Burning Man 2015: Opening Day Panorama

Props to my new friend Jamie, who gave me a ride about 50′ straight up in the scissor lift she’d been using to finish her team’s fire-pendulum project. The view was awesome, and I’m happy  I can share it with y’all. Captured Monday 8/31, late afternoon, at Burning Man 2015. Check out the fire pendulum, it’s in the black box off the 9 o’clock promenade.

(Note: Click on the photo to see the panorama, which, I should add, is hosted on my site at http://michaelholden.com/work/interactive/panoramic/burning-man-2015-opening-day-panorama, not BurningMan.org.)

Burning Man 2015 opening day panorama
Interactive 360° panorama!

Behind the Scenes with the Mazu Temple Builders

Sarah Kihls fabricates a steel dragon, one of several that will perch on Mazu's roofline.
Sarah Kihls fabricates a steel dragon, one of eight that will perch on Mazu’s roofline.

For nearly a full year now, an international crew of artists, craftspeople, designers, builders, engineers (and at least one poet) have been working nonstop to create a temple for Mazu, Goddess of the Empty Sea — a piece you’ll soon be able to experience and interact with on playa. What’s more, they’ve turned this project into a new arts collective that could keep them working on similar projects for years to come.

Photographer Aleksey Bochkovsky has documented many a workday with this crew. Here’s a look at what they’re doing, and more about what makes Mazu’s temple, and its crew, unique. All photos by Aleksey.

Charlie Nguyen paints the roof outside The Generator in Reno, Mazu's US build site.
Charlie Nguyen paints the roof outside The Generator in Reno, Mazu’s US build site.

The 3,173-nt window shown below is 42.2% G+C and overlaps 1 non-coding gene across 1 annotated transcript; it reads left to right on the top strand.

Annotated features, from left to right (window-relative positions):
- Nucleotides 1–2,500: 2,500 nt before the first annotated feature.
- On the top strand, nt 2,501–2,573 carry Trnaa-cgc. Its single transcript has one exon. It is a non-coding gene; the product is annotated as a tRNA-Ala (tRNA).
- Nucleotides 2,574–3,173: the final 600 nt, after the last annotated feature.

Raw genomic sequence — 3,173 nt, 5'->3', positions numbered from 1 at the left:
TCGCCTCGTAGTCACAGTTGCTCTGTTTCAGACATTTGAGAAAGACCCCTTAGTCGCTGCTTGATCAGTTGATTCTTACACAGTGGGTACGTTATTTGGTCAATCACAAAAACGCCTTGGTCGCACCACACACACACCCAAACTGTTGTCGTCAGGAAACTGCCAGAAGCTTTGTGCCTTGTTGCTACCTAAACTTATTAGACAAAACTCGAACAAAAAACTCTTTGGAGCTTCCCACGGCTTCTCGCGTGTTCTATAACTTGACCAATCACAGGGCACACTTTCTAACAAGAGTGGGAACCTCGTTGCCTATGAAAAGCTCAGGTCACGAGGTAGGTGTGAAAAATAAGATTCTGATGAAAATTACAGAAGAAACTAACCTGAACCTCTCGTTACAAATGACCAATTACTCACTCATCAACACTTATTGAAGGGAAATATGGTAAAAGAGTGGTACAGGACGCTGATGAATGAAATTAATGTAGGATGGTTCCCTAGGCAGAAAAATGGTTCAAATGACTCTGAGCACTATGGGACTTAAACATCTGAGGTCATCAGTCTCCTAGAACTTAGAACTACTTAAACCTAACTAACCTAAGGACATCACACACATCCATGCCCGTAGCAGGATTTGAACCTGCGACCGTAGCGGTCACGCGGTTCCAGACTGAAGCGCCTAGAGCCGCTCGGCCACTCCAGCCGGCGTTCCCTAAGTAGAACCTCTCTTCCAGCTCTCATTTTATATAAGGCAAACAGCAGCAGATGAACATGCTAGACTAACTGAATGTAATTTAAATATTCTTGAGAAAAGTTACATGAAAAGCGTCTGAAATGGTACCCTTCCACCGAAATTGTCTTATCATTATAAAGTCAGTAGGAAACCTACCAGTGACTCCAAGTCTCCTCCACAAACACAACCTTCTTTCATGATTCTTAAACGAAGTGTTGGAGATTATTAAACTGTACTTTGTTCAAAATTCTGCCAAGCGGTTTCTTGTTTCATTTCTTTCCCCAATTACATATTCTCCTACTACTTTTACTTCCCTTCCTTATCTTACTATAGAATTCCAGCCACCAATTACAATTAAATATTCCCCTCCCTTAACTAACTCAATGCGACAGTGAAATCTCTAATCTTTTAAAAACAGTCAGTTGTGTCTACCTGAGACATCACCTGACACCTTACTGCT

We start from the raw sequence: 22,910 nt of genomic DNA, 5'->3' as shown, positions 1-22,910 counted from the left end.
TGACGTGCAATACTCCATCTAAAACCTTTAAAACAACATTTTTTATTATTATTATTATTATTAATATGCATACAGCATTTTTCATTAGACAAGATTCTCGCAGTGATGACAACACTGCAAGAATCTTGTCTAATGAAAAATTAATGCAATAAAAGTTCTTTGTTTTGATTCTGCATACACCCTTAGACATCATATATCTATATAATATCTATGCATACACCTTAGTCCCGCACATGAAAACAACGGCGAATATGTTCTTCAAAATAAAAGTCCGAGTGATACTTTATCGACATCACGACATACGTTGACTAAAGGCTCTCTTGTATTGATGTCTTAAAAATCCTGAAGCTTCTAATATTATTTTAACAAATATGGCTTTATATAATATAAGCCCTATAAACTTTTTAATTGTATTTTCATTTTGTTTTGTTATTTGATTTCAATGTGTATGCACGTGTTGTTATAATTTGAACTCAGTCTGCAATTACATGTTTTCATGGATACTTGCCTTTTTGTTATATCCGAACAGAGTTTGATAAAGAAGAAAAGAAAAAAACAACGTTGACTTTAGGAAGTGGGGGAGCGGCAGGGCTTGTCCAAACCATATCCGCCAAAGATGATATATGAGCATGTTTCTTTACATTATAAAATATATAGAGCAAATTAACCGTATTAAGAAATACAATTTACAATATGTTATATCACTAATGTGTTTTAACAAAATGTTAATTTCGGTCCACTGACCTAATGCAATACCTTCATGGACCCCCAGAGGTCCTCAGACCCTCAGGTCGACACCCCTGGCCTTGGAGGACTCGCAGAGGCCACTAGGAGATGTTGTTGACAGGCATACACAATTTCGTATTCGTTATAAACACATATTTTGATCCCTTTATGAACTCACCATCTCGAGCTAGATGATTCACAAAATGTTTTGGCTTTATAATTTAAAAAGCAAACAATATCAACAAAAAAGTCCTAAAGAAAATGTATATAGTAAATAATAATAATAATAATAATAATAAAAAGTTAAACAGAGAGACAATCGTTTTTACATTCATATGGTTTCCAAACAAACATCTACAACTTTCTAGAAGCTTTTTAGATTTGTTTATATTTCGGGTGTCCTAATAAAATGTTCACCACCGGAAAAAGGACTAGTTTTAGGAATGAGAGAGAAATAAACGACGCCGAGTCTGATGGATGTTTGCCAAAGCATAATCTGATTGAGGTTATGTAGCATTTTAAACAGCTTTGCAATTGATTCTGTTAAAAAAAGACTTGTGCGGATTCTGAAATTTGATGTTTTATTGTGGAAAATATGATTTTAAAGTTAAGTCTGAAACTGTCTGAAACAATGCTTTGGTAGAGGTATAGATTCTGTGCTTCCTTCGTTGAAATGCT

John Julius Little assembles the 108 lanterns, provided by Texas artists Dave and Marrilee Archer, to light the temple perimeter.
John Julius Little assembles the 108 lanterns, provided by Texas artists Dave and Marrilee Archer, to light the temple perimeter.
Nathan Parker, project manager.
Nathan Parker, project manager.

“We’re raising the bar for craftsmanship, detail and interactivity,” says project leader Nathan Parker, who previously worked for several years as an electrician for the Black Rock City Department of Public Works.

“Most of the art that people create to be burned has a temporary feel,” he continues.

“We want this to feel real and permanent. We want people to say, ‘Why are you going to burn that? Don’t burn that!’”

But it will burn. The Mazu temple’s laser-cut panels; its hand-painted, sanded, stained woodwork; its arching 40-foot-high lotus flower will all go away. In the process, they’ll reveal the underlying steel structure: a self-standing sculpture that will one day be installed permanently in a public space. (more…)

Getting Your Bearings in Wine Country

"Getting Your Bearings" by David Boyer, 2014. (Photo courtesy of the author.)
“Getting Your Bearings” by David Boyer, 2014. (Photo courtesy of the author.)

Reno artist David Boyer’s 2014 Burning Man kinetic wind sculpture Getting Your Bearings is now on display in Napa, California as part of the Napa ARTwalk public art program. This work is one of fourteen that will be on loan to the City of Napa for a period of two years. The work is #13 on the ARTwalk tour and is located next to the Napa River Inn just off the Riverfront walkway. For more information visit Napa ARTwalk.

David first shared work in Black Rock City in 2007 — a kinetic tree sculpture in the “Mangrove” surrounding the Man as part of the Green Man art theme. Burning Man Art’s Civic Arts program then funded a recreation of the Mangrove in Reno, Nevada. Aside from his many public art projects, he’s brought work out to the playa every year since.